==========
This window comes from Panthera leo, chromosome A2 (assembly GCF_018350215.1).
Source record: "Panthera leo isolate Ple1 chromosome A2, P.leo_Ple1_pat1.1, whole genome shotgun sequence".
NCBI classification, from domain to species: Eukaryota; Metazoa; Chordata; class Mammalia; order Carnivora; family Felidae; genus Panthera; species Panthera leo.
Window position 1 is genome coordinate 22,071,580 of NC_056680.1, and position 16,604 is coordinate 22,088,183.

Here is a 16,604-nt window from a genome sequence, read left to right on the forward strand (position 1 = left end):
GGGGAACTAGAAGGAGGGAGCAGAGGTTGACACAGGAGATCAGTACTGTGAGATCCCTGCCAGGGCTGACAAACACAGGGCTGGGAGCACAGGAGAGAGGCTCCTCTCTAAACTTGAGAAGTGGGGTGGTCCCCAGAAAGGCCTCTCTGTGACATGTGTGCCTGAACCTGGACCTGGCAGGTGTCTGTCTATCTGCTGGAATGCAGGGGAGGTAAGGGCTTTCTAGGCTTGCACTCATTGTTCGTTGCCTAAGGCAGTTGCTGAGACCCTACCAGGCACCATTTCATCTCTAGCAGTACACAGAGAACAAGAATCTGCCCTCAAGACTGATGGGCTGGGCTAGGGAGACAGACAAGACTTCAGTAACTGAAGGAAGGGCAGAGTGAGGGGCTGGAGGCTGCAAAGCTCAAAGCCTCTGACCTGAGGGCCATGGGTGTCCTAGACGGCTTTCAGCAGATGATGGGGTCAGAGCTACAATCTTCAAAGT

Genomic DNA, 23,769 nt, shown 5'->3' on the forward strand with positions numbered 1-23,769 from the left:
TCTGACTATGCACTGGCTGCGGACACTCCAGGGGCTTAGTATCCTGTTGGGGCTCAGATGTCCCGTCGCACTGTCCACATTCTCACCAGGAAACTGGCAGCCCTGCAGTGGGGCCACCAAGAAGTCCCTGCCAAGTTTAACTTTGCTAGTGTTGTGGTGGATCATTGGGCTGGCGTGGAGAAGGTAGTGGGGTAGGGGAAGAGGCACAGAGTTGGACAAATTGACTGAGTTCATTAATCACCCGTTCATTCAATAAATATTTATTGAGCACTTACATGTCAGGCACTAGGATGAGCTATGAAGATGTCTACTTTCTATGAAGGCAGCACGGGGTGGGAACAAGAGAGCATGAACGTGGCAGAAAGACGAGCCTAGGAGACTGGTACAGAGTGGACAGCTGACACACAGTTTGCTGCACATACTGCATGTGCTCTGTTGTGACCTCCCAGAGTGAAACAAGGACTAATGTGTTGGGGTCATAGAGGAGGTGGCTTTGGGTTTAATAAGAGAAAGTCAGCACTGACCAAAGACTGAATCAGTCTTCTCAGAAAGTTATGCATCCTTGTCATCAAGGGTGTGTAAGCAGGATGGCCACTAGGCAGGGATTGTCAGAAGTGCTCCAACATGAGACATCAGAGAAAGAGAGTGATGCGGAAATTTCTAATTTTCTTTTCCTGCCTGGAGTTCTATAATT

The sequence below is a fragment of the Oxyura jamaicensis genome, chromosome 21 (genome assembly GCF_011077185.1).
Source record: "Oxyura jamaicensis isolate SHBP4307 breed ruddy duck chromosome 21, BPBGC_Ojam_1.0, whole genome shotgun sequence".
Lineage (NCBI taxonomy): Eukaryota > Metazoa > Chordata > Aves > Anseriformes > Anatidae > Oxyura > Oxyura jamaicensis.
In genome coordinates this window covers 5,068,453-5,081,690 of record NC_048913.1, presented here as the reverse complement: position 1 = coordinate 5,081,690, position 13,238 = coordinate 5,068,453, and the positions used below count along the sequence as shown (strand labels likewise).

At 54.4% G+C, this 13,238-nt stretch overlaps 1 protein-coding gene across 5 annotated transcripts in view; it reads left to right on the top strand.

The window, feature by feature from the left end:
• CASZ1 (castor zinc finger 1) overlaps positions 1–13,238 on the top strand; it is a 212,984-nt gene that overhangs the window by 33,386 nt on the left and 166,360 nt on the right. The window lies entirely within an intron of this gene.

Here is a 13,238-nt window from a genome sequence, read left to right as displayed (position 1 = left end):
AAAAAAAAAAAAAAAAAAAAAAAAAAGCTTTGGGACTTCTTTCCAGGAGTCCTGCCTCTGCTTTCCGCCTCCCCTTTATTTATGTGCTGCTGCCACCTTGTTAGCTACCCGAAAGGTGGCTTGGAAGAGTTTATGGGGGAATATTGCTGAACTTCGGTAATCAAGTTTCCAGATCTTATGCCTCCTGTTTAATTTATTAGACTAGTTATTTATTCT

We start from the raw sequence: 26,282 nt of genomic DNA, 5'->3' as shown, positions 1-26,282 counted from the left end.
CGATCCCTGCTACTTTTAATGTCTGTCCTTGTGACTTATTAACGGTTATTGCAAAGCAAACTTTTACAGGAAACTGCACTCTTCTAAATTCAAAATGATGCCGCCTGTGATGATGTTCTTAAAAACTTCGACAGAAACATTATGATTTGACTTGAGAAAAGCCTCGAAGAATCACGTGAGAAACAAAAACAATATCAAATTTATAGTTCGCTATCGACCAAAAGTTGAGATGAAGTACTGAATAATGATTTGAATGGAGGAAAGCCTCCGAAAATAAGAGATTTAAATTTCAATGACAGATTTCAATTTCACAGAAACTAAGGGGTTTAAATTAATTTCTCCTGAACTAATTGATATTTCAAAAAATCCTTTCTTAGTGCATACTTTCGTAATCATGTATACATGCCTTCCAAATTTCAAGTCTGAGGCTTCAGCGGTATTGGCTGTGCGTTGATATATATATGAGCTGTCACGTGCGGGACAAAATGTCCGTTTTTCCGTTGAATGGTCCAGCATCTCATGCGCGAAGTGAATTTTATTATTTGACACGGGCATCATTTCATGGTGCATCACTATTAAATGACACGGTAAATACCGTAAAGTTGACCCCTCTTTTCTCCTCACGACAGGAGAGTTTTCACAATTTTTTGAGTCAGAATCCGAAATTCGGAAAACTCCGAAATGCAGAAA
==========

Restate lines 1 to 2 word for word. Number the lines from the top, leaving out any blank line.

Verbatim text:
This window comes from Panthera leo, chromosome A2 (assembly GCF_018350215.1).
Source record: "Panthera leo isolate Ple1 chromosome A2, P.leo_Ple1_pat1.1, whole genome shotgun sequence".